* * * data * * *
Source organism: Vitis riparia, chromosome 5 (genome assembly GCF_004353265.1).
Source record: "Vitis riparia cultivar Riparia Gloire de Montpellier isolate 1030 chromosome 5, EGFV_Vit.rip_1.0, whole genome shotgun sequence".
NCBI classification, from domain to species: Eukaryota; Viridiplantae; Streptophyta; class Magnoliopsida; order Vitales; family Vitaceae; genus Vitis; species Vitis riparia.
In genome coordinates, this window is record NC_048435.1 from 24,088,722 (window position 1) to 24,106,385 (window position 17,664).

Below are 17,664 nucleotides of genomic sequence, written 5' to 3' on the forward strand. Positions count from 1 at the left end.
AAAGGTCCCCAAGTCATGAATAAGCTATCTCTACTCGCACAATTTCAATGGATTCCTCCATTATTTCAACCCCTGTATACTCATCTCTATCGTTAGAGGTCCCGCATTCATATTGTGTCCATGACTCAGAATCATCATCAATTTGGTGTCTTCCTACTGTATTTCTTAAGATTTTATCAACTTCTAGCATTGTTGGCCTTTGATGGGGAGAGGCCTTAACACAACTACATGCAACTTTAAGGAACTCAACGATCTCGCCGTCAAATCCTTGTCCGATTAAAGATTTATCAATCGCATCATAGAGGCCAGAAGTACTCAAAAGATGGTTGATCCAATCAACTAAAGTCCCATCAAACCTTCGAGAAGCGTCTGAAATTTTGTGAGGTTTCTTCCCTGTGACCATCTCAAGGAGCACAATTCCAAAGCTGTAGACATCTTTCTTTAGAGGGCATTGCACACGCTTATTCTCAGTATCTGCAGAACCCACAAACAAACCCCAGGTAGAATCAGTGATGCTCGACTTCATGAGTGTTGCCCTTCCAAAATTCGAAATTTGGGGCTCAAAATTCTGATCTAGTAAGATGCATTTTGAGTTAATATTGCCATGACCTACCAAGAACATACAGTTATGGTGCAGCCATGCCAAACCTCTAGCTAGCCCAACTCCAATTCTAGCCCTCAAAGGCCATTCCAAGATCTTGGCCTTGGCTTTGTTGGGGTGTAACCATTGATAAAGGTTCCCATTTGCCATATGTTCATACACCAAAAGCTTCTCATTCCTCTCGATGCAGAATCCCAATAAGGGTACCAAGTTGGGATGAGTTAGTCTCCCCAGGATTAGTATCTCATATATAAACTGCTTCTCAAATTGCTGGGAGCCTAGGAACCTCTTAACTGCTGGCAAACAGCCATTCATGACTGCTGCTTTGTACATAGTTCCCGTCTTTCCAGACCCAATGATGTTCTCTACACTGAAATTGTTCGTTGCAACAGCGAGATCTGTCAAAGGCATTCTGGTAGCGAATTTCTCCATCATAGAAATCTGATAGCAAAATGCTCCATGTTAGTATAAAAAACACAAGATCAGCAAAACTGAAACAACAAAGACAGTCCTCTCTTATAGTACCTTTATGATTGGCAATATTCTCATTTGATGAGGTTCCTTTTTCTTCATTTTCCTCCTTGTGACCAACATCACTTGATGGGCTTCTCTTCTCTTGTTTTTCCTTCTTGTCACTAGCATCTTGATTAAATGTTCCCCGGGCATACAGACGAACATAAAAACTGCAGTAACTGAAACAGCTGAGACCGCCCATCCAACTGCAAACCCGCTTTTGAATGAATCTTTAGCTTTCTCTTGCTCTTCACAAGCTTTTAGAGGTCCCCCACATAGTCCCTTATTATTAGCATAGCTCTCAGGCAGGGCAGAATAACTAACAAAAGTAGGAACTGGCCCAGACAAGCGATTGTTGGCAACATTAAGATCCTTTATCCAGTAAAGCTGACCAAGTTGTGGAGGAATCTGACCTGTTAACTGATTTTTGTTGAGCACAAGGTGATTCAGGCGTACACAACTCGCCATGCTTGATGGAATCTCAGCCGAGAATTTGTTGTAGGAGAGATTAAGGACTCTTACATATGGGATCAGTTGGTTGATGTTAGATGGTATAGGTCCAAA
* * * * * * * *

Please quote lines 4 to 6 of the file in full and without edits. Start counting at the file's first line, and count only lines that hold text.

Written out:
In genome coordinates, this window is record NC_048435.1 from 24,088,722 (window position 1) to 24,106,385 (window position 17,664).

Below are 17,664 nucleotides of genomic sequence, written 5' to 3' on the forward strand. Positions count from 1 at the left end.
AAAGGTCCCCAAGTCATGAATAAGCTATCTCTACTCGCACAATTTCAATGGATTCCTCCATTATTTCAACCCCTGTATACTCATCTCTATCGTTAGAGGTCCCGCATTCATATTGTGTCCATGACTCAGAATCATCATCAATTTGGTGTCTTCCTACTGTATTTCTTAAGATTTTATCAACTTCTAGCATTGTTGGCCTTTGATGGGGAGAGGCCTTAACACAACTACATGCAACTTTAAGGAACTCAACGATCTCGCCGTCAAATCCTTGTCCGATTAAAGATTTATCAATCGCATCATAGAGGCCAGAAGTACTCAAAAGATGGTTGATCCAATCAACTAAAGTCCCATCAAACCTTCGAGAAGCGTCTGAAATTTTGTGAGGTTTCTTCCCTGTGACCATCTCAAGGAGCACAATTCCAAAGCTGTAGACATCTTTCTTTAGAGGGCATTGCACACGCTTATTCTCAGTATCTGCAGAACCCACAAACAAACCCCAGGTAGAATCAGTGATGCTCGACTTCATGAGTGTTGCCCTTCCAAAATTCGAAATTTGGGGCTCAAAATTCTGATCTAGTAAGATGCATTTTGAGTTAATATTGCCATGACCTACCAAGAACATACAGTTATGGTGCAGCCATGCCAAACCTCTAGCTAGCCCAACTCCAATTCTAGCCCTCAAAGGCCATTCCAAGATCTTGGCCTTGGCTTTGTTGGGGTGTAACCATTGATAAAGGTTCCCATTTGCCATATGTTCATACACCAAAAGCTTCTCATTCCTCTCGATGCAGAATCCCAATAAGGGTACCAAGTTGGGATGAGTTAGTCTCCCCAGGATTAGTATCTCATATATAAACTGCTTCTCAAATTGCTGGGAGCCTAGGAACCTCTTAACTGCTGGCAAACAGCCATTCATGACTGCTGCTTTGTACATAGTTCCCGTCTTTCCAGACCCAATGATGTTCTCTACACTGAAATTGTTCGTTGCAACAGCGAGATCTGTCAAAGGCATTCTGGTAGCGAATTTCTCCATCATAGAAATCTGATAGCAAAATGCTCCATGTTAGTATAAAAAACACAAGATCAGCAAAACTGAAACAACAAAGACAGTCCTCTCTTATAGTACCTTTATGATTGGCAATATTCTCATTTGATGAGGTTCCTTTTTCTTCATTTTCCTCCTTGTGACCAACATCACTTGATGGGCTTCTCTTCTCTTGTTTTTCCTTCTTGTCACTAGCATCTTGATTAAATGTTCCCCGGGCATACAGACGAACATAAAAACTGCAGTAACTGAAACAGCTGAGACCGCCCATCCAACTGCAAACCCGCTTTTGAATGAATCTTTAGCTTTCTCTTGCTCTTCACAAGCTTTTAGAGGTCCCCCACATAGTCCCTTATTATTAGCATAGCTCTCAGGCAGGGCAGAATAACTAACAAAAGTAGGAACTGGCCCAGACAAGCGATTGTTGGCAACATTAAGATCCTTTATCCAGTAAAGCTGACCAAGTTGTGGAGGAATCTGACCTGTTAACTGATTTTTGTTGAGCACAAGGTGATTCAGGCGTACACAACTCGCCATGCTTGATGGAATCTCAGCCGAGAATTTGTTGTAGGAGAGATTAAGGACTCTTACATATGGGATCAGTTGGTTGATGTTAGATGGTATAGGTCCAAA